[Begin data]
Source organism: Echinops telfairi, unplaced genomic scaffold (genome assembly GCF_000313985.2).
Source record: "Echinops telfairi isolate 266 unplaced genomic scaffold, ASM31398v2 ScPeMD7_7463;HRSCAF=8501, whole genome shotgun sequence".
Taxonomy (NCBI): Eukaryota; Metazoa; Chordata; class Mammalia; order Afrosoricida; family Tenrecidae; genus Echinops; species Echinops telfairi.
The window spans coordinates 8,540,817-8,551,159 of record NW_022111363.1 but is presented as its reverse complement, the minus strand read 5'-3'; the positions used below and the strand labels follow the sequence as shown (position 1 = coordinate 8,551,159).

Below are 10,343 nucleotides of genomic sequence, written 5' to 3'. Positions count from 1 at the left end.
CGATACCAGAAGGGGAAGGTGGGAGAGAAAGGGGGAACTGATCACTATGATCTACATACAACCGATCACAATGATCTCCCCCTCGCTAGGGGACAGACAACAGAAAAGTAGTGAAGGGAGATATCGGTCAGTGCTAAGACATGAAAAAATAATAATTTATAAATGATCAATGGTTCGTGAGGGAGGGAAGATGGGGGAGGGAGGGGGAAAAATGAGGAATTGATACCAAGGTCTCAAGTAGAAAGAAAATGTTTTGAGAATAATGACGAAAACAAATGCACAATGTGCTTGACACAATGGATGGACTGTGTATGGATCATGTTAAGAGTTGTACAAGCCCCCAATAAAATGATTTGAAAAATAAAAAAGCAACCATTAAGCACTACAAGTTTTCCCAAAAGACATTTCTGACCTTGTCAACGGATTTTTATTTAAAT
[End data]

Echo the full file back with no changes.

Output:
Source organism: Echinops telfairi, unplaced genomic scaffold (genome assembly GCF_000313985.2).
Source record: "Echinops telfairi isolate 266 unplaced genomic scaffold, ASM31398v2 ScPeMD7_7463;HRSCAF=8501, whole genome shotgun sequence".
Taxonomy (NCBI): Eukaryota; Metazoa; Chordata; class Mammalia; order Afrosoricida; family Tenrecidae; genus Echinops; species Echinops telfairi.
The window spans coordinates 8,540,817-8,551,159 of record NW_022111363.1 but is presented as its reverse complement, the minus strand read 5'-3'; the positions used below and the strand labels follow the sequence as shown (position 1 = coordinate 8,551,159).

Below are 10,343 nucleotides of genomic sequence, written 5' to 3'. Positions count from 1 at the left end.
CGATACCAGAAGGGGAAGGTGGGAGAGAAAGGGGGAACTGATCACTATGATCTACATACAACCGATCACAATGATCTCCCCCTCGCTAGGGGACAGACAACAGAAAAGTAGTGAAGGGAGATATCGGTCAGTGCTAAGACATGAAAAAATAATAATTTATAAATGATCAATGGTTCGTGAGGGAGGGAAGATGGGGGAGGGAGGGGGAAAAATGAGGAATTGATACCAAGGTCTCAAGTAGAAAGAAAATGTTTTGAGAATAATGACGAAAACAAATGCACAATGTGCTTGACACAATGGATGGACTGTGTATGGATCATGTTAAGAGTTGTACAAGCCCCCAATAAAATGATTTGAAAAATAAAAAAGCAACCATTAAGCACTACAAGTTTTCCCAAAAGACATTTCTGACCTTGTCAACGGATTTTTATTTAAAT